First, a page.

‘Staycations’ in GCQ areas may begin Oct. 1 – Puyat

Published September 15, 2020, 7:35 PM

by Hanah Tabios

The Department of Tourism (DOT) is targeting the opening of “staycations” in General Community Quarantine (GCQ) areas beginning October 1.

But Tourism Secretary Bernadette Romulo-Puyat rejected any move by hotels or any other accommodation establishments to operate as a mix of “staycation” and quarantine facility due to health risk.

DOT Secretary Bernadette Romulo-Puyat

“Target lang [kasi] ang daming nagbabago (It’s just a target date as there are lots of changes),” Puyat said in a Viber message.

Puyat clarified that the DOT has yet to finalize the guidelines on the operations of hotels and other accommodation establishments in GCQ areas as majority of these are still operating as quarantine facilities for returning overseas Filipino workers (OFWs), returning overseas Filipinos (ROFs), as well as for asymptomatic patients.

Some also serve as temporary billeting areas for frontline workers such as government staff, healthcare workers, and employees in the business process outsourcing (BPO) industry.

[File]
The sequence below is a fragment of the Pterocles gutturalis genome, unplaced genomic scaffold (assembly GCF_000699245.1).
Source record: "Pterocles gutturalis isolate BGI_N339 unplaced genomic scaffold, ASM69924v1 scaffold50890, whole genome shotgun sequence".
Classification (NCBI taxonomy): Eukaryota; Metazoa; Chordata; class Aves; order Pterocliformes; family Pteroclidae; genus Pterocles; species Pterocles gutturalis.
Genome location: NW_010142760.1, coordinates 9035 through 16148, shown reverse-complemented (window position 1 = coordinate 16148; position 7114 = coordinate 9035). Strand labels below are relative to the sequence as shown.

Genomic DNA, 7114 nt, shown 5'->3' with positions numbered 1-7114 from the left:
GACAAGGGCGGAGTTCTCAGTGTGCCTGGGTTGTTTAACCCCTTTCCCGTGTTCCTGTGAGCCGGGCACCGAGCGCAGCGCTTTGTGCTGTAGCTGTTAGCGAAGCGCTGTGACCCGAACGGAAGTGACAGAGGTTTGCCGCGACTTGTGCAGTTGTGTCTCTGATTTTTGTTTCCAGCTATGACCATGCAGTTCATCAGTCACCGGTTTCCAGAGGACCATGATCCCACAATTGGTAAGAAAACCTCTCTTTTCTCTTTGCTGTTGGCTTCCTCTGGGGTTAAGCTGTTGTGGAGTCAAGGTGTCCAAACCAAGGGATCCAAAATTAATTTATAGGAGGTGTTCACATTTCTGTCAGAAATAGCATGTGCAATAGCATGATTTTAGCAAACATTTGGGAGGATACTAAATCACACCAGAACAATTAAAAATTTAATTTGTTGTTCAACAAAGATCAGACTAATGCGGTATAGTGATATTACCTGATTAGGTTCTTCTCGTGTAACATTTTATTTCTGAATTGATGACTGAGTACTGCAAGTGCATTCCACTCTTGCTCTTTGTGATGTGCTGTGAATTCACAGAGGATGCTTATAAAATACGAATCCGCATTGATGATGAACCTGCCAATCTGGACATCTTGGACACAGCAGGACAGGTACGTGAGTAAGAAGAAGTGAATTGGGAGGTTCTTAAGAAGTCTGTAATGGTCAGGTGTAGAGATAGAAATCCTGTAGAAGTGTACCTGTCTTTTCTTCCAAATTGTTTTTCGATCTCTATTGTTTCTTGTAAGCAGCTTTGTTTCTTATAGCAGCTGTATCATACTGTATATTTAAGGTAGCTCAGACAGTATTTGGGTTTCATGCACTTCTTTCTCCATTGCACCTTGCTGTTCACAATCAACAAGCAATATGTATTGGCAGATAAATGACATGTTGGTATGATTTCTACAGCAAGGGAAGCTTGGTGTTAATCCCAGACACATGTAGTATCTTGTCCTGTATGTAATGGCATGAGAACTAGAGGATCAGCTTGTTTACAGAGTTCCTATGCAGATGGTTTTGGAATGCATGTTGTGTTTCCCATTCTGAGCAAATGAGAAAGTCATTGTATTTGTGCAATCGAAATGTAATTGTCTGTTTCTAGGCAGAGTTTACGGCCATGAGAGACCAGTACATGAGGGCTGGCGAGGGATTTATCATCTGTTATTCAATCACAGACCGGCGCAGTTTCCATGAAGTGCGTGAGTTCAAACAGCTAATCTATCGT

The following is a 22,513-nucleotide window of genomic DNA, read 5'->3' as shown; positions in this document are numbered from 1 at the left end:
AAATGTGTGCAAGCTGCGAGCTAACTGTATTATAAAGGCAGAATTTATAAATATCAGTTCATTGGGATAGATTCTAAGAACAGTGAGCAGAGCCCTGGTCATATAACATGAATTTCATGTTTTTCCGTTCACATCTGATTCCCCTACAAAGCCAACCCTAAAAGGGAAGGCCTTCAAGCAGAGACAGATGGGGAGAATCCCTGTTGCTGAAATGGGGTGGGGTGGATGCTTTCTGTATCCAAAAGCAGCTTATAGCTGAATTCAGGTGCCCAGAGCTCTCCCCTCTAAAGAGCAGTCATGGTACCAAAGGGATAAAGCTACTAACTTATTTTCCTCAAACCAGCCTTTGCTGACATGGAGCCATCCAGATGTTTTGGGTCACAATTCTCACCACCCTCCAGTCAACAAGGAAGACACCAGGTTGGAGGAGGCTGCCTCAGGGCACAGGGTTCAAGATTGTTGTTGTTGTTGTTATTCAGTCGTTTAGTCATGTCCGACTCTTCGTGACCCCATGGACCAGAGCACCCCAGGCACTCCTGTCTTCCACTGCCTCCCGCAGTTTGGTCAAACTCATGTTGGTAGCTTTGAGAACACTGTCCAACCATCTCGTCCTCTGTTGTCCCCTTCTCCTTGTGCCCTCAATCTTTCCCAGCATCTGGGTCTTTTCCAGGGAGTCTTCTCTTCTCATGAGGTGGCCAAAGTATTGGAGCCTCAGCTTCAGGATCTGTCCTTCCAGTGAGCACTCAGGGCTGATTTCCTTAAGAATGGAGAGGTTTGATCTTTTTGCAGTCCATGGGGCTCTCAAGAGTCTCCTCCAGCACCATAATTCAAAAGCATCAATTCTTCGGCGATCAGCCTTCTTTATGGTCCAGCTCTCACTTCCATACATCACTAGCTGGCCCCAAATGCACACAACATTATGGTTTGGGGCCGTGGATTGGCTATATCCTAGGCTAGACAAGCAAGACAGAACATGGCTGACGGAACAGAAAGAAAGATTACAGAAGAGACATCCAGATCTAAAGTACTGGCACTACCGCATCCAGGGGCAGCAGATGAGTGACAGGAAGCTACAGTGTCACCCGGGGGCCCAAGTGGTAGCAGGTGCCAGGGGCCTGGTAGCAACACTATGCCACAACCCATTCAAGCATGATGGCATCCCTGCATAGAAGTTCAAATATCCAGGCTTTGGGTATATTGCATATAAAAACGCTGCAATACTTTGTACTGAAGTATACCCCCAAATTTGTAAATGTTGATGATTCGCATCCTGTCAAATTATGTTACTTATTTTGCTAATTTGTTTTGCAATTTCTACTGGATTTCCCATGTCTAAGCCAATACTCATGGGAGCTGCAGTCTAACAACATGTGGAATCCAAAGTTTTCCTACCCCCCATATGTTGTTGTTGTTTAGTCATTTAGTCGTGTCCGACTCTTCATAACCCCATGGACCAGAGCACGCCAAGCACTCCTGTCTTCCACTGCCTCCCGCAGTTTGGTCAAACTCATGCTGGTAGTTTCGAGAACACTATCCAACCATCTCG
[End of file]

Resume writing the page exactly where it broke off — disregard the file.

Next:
In an earlier interview with the Manila Bulletin, Christine Ibarreta, president of Hotel Sales and Marketing Association (HSMA) Philippines, said hotels are now gearing up for this development, wherein some have already allotted rooms for the OFWs and ROFs market, and for the “staycation” market.

But Puyat rejected any move to operate as a mix of “staycation” and quarantine facility.

“They can apply as staycation hotels but hindi pwede mix,” Puyat said.

“They have to convert as a ‘staycation’ and sanitize everything dahil for leisure na ‘yon,” she added.

Puyat clarified that the target October 1 opening for “staycations” will still depend on the Department of Health’s guidelines on antigen testing.

Currently, the DOT is pushing for antigen tests as a requirement for traveling under the new normal. The process is relatively cheaper and faster than the initially proposed real-time reverse transcription polymerase chain reaction (rRT-PCR) test.

The hotel sector, as part of the tourism industry, is among the hardest hit by the COVID-19 pandemic.